Elites and the Limits of Western Power
Emeritus Professor of Sociology
University of Texas at Austin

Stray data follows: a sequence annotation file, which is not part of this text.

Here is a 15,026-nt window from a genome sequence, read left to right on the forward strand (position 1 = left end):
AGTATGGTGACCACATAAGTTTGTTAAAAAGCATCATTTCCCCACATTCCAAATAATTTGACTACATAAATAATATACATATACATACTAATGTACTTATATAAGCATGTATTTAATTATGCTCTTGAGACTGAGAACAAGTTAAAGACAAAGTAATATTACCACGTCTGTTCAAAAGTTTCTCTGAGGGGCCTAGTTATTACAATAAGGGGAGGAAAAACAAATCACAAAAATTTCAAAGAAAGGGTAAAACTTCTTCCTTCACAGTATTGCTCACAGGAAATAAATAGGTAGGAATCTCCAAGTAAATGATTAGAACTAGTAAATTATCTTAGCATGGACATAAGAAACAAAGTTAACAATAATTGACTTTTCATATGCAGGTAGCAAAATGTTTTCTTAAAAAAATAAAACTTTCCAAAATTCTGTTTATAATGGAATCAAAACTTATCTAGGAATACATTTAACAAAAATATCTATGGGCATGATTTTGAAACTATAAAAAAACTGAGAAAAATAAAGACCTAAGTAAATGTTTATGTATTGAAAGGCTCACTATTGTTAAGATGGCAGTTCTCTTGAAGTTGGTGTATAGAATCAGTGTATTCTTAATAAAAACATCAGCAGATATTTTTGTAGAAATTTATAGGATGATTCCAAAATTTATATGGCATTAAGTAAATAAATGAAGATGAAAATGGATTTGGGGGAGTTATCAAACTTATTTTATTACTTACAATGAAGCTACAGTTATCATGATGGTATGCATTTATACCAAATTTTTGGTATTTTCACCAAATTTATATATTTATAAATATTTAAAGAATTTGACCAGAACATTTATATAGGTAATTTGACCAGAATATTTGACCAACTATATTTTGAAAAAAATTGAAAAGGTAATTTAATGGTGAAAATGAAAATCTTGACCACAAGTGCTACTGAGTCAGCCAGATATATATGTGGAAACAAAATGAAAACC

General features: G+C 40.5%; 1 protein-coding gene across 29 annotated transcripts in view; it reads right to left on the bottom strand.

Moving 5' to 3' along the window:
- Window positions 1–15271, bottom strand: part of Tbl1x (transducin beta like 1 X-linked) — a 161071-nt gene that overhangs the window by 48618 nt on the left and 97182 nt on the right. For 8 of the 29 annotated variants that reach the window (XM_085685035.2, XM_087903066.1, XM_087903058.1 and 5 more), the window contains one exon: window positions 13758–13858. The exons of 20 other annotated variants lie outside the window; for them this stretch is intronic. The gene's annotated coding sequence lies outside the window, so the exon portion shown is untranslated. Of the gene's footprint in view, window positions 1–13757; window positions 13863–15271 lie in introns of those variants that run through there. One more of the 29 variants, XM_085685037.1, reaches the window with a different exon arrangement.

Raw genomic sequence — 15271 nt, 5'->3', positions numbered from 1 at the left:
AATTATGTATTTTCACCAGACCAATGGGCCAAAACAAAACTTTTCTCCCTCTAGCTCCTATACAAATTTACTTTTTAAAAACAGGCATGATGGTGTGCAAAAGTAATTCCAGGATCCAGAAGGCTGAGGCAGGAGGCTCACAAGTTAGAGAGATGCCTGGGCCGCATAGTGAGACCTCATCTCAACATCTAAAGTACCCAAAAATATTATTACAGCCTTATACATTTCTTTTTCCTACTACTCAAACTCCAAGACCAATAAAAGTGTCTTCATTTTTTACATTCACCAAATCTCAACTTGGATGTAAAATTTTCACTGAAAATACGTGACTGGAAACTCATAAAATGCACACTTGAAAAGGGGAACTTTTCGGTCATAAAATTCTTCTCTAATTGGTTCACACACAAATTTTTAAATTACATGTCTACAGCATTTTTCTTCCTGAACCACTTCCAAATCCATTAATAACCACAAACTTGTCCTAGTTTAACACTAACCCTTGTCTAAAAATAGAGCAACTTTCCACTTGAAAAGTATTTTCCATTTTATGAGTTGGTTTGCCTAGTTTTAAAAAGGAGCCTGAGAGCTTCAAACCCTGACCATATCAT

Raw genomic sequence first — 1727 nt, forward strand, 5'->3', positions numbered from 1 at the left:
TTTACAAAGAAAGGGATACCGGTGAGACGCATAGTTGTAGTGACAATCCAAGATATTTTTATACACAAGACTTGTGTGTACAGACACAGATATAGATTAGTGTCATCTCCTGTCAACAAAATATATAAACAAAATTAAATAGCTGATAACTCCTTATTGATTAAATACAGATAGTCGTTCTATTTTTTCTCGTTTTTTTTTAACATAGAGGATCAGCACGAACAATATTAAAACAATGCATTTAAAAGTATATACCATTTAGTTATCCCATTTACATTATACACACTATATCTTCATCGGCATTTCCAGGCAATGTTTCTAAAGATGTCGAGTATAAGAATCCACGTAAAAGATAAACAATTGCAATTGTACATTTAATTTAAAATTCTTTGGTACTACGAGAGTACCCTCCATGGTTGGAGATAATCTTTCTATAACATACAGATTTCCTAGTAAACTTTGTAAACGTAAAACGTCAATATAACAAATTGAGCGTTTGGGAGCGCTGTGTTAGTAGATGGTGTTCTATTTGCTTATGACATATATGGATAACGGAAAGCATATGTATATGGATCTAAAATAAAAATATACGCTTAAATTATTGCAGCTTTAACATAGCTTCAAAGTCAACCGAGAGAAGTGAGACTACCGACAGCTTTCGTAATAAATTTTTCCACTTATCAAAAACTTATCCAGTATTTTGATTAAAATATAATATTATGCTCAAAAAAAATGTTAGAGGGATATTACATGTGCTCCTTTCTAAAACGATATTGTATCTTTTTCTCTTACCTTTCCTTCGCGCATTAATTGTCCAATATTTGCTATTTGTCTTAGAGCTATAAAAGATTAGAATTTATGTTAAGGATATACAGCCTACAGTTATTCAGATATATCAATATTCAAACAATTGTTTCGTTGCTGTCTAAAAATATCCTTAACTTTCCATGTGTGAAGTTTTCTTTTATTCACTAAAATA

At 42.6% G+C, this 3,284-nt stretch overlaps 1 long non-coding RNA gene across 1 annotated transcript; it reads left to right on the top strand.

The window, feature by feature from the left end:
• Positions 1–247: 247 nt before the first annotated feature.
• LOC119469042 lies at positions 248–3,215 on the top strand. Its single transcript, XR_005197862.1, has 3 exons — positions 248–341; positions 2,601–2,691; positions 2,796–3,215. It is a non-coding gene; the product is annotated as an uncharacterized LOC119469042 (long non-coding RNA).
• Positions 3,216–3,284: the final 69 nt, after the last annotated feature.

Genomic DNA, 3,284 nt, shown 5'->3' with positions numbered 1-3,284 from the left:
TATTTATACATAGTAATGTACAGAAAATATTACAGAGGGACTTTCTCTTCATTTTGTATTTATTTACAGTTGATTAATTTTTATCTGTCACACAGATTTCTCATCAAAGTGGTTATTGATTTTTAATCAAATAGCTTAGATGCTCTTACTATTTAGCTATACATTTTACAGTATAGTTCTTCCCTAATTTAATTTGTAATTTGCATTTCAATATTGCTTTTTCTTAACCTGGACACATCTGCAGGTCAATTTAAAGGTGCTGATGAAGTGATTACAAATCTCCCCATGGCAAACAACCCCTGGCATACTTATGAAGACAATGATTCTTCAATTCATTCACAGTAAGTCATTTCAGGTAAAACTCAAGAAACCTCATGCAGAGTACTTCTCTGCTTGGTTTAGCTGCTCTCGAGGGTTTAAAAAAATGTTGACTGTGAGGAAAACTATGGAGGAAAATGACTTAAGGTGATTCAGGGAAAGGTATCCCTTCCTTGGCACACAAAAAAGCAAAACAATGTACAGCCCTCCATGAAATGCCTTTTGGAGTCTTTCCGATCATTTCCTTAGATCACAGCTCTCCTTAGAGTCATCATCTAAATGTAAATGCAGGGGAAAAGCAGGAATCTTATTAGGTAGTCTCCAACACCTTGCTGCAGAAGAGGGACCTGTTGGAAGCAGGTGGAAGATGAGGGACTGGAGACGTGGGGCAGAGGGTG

Abstract: What can be said about the West’s foreseeable future? Will the political, economic, and social resilience that brought the West to world dominance historically be sustained? Or will the West’s politics, economics, and social orders become increasingly enfeebled and imperiled? This paper will argue that between now and mid-century elites in western countries must undertake and oversee a conscious holding operation. This will entail avoiding futile involvements in the internal problems of countries outside the West; cementing the West’s economic and political integration; regularizing treatment of the millions of unemployed, underemployed, and demoralized westerners for whose labor there is no longer a clear or pressing need; inventing forms of useful work for these westerners to the extent it is feasible; inhibiting large and desperate migrations of people from outside the West; protecting decision-making processes in public and private institutions from paralysis; and above all, coping in major ways with the threat of environmental disaster. If this holding operation succeeds, the West may restore its historical prestige and sustain its leading world position. And if that happens, challenges to the West may gradually subside and make progress toward meeting global problems likely during the century’s second half.